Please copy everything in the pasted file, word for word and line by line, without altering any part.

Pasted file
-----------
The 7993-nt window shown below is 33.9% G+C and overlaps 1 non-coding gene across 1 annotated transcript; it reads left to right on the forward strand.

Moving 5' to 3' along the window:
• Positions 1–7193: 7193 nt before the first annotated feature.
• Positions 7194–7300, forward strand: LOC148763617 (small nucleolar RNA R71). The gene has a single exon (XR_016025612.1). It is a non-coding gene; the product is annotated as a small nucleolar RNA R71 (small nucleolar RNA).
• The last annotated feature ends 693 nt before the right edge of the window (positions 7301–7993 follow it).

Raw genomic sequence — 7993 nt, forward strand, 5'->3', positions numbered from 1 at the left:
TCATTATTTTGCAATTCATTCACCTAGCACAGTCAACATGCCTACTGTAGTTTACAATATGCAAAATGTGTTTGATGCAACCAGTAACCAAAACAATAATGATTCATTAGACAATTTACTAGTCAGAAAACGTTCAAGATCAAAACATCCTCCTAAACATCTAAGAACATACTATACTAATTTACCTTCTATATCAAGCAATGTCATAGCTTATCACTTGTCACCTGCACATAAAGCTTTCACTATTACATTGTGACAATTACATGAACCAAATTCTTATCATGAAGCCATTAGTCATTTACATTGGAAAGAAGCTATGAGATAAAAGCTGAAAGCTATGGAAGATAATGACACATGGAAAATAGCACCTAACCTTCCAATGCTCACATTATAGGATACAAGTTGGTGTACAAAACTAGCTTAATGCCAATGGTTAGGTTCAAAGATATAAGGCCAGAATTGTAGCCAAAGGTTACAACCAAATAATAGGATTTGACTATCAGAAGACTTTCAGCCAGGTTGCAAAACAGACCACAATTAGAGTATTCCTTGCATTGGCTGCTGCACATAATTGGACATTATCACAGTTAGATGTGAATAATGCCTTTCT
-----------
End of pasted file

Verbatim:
The 7993-nt window shown below is 33.9% G+C and overlaps 1 non-coding gene across 1 annotated transcript; it reads left to right on the forward strand.

Moving 5' to 3' along the window:
• Positions 1–7193: 7193 nt before the first annotated feature.
• Positions 7194–7300, forward strand: LOC148763617 (small nucleolar RNA R71). The gene has a single exon (XR_016025612.1). It is a non-coding gene; the product is annotated as a small nucleolar RNA R71 (small nucleolar RNA).
• The last annotated feature ends 693 nt before the right edge of the window (positions 7301–7993 follow it).

Raw genomic sequence — 7993 nt, forward strand, 5'->3', positions numbered from 1 at the left:
TCATTATTTTGCAATTCATTCACCTAGCACAGTCAACATGCCTACTGTAGTTTACAATATGCAAAATGTGTTTGATGCAACCAGTAACCAAAACAATAATGATTCATTAGACAATTTACTAGTCAGAAAACGTTCAAGATCAAAACATCCTCCTAAACATCTAAGAACATACTATACTAATTTACCTTCTATATCAAGCAATGTCATAGCTTATCACTTGTCACCTGCACATAAAGCTTTCACTATTACATTGTGACAATTACATGAACCAAATTCTTATCATGAAGCCATTAGTCATTTACATTGGAAAGAAGCTATGAGATAAAAGCTGAAAGCTATGGAAGATAATGACACATGGAAAATAGCACCTAACCTTCCAATGCTCACATTATAGGATACAAGTTGGTGTACAAAACTAGCTTAATGCCAATGGTTAGGTTCAAAGATATAAGGCCAGAATTGTAGCCAAAGGTTACAACCAAATAATAGGATTTGACTATCAGAAGACTTTCAGCCAGGTTGCAAAACAGACCACAATTAGAGTATTCCTTGCATTGGCTGCTGCACATAATTGGACATTATCACAGTTAGATGTGAATAATGCCTTTCT